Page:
• Guidelines for Small-Scale Production and Purification of Hepatitis B Surface Antigen Virus-Like Particles from Recombinant Pichia pastoris.

      Zahid, Maria; Rinas, Ursula; HZI,Helmholtz-Zentrum für Infektionsforschung GmbH, Inhoffenstr. 7,38124 Braunschweig, Germany. (Humana Press, 2019-01-01)
      Virus-like particle (VLP)-based vaccines have been in the market since decades for preventing viral infection and have proven their usefulness also in other areas of biotechnology. Here, we describe in detail simple small-scale production and purification procedures for the generation of hepatitis B surface antigen (HBsAg) VLPs using Pichia pastoris as expression host. This protocol may also be applicable with variations to other HBsAg-based VLPs additionally carrying antigens of other pathogens.
    • Strategic Anti-SARS-CoV-2 Serology Testing in a Low Prevalence Setting: The COVID-19 Contact (CoCo) Study in Healthcare Professionals.

      Behrens, Georg M N; Cossmann, Anne; Stankov, Metodi V; Schulte, Bianca; Streeck, Hendrik; Förster, Reinhold; Bosnjak, Berislav; Willenzon, Stefanie; Boeck, Anna-Lena; Thu Tran, Anh; et al. (Springer Healthcare, 2020-09-04)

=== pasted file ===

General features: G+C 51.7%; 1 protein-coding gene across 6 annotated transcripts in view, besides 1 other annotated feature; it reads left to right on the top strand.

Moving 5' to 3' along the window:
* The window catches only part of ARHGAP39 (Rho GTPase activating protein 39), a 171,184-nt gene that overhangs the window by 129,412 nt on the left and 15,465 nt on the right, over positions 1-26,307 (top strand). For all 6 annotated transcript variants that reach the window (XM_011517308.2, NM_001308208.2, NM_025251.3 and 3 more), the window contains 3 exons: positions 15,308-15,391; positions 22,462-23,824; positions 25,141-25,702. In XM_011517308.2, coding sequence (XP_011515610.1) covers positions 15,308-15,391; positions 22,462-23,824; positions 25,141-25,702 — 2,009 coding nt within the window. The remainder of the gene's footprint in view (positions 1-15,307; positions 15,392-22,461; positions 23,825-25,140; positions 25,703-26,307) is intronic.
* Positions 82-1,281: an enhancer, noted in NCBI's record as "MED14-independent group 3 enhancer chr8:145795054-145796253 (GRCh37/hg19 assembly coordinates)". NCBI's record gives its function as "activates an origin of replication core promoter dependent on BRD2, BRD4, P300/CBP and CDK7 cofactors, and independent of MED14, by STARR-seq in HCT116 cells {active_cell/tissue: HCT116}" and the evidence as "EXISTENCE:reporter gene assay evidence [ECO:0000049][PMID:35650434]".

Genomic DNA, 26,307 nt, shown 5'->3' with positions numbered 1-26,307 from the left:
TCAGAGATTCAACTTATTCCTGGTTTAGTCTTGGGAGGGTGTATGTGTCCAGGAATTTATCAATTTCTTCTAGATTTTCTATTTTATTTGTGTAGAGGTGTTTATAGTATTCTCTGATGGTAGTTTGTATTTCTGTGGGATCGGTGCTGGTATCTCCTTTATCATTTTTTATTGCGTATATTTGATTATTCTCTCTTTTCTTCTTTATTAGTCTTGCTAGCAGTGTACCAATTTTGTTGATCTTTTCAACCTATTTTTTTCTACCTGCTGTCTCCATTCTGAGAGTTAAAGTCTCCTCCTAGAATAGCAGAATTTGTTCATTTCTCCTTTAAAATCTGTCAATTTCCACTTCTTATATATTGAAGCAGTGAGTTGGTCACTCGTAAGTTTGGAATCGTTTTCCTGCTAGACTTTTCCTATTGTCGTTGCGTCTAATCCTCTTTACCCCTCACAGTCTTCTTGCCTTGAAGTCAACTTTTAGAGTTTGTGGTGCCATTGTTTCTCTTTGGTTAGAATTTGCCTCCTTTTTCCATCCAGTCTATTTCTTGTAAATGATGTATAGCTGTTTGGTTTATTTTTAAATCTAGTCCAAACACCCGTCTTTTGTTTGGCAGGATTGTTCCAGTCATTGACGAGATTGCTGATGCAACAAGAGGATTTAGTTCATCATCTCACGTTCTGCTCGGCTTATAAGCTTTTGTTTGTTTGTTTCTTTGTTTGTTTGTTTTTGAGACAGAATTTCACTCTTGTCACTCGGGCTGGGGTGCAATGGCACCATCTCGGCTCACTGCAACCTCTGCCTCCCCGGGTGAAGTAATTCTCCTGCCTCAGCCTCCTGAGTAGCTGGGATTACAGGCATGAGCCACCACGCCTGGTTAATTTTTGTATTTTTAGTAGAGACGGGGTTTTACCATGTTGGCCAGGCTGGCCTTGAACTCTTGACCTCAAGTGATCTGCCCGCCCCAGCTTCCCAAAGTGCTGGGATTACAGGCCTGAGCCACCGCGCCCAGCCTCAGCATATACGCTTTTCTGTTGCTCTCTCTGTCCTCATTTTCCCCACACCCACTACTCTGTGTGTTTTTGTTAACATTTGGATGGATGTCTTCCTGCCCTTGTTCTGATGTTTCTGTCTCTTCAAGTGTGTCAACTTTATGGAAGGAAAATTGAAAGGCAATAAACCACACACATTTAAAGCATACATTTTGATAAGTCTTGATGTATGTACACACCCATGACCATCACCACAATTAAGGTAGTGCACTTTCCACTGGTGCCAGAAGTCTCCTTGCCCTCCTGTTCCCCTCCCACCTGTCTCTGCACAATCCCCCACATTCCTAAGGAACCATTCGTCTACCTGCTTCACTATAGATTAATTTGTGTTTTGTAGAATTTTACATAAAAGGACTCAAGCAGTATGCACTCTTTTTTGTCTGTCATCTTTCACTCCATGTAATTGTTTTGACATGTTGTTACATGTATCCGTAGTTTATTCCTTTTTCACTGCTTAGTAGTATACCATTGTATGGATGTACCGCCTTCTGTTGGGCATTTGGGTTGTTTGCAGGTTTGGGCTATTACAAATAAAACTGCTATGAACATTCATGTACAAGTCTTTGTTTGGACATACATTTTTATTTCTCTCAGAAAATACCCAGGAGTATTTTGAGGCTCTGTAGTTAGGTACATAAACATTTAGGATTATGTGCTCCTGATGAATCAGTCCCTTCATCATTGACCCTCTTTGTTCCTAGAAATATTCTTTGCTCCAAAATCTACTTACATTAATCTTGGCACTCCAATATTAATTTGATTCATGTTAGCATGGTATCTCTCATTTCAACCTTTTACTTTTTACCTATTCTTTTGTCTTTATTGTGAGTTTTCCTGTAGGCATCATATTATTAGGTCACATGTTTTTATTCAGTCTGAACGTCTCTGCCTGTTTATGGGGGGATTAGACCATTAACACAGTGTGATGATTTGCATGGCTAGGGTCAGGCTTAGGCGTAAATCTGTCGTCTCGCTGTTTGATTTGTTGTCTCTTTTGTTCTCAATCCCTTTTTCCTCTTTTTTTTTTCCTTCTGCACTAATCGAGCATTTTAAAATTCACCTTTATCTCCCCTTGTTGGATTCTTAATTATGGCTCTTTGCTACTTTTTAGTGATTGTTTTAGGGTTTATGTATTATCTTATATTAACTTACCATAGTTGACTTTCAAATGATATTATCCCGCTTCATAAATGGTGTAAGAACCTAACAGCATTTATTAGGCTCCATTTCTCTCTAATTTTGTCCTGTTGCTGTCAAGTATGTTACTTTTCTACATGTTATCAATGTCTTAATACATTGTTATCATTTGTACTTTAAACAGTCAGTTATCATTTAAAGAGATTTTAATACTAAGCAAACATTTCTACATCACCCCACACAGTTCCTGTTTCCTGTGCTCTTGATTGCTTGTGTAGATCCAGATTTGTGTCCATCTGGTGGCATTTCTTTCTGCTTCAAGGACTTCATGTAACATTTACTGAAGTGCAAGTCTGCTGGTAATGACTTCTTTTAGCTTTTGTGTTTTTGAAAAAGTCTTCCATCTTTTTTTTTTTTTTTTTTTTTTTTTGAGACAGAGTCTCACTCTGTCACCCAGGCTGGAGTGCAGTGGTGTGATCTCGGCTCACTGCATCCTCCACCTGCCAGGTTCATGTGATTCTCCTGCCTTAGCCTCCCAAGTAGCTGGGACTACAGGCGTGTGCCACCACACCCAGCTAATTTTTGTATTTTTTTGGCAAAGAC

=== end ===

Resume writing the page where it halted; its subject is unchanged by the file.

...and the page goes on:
Background: Serology testing is explored for epidemiological research and to inform individuals after suspected infection. During the coronavirus disease 2019 (COVID-19) pandemic, frontline healthcare professionals (HCP) may be at particular risk for infection. No longitudinal data on functional seroconversion in HCP in regions with low COVID-19 prevalence and low pre-test probability exist. Methods: In a large German university hospital, we performed weekly questionnaire assessments and anti-severe acute respiratory syndrome coronavirus 2 (SARS-CoV-2) immunoglobulin G (IgG) measurements with various commercial tests, a novel surrogate virus neutralisation test, and a neutralisation assay using live SARS-CoV-2. Results: From baseline to week 6, 1080 screening measurements for anti-SARS CoV-2 (S1) IgG from 217 frontline HCP (65% female) were performed. Overall, 75.6% of HCP reported at least one symptom of respiratory infection. Self-perceived infection probability declined over time (from mean 20.1% at baseline to 12.4% in week 6, p < 0.001). In sera of convalescent patients with PCR-confirmed COVID-19, we measured high anti-SARS-CoV-2 IgG levels, obtained highly concordant results from enzyme-linked immunosorbent assays (ELISA) using e.g. the spike 1 (S1) protein domain and the nucleocapsid protein (NCP) as targets, and confirmed antiviral neutralisation. However, in HCP the cumulative incidence for anti-SARS-CoV-2 (S1) IgG was 1.86% for positive and 0.93% for equivocal positive results over the study period of 6 weeks. Except for one HCP, none of the eight initial positive results were confirmed by alternative serology tests or showed in vitro neutralisation against live SARS-CoV-2. The only true seroconversion occurred without symptoms and mounted strong functional humoral immunity. Thus, the confirmed cumulative incidence for neutralizing anti-SARS-CoV-2 IgG was 0.47%. Conclusion: When assessing anti-SARS-CoV-2 immune status in individuals with low pre-test probability, we suggest confirming positive results from single measurements by alternative serology tests or functional assays. Our data highlight the need for a methodical serology screening approach in regions with low SARS-CoV-2 infection rates.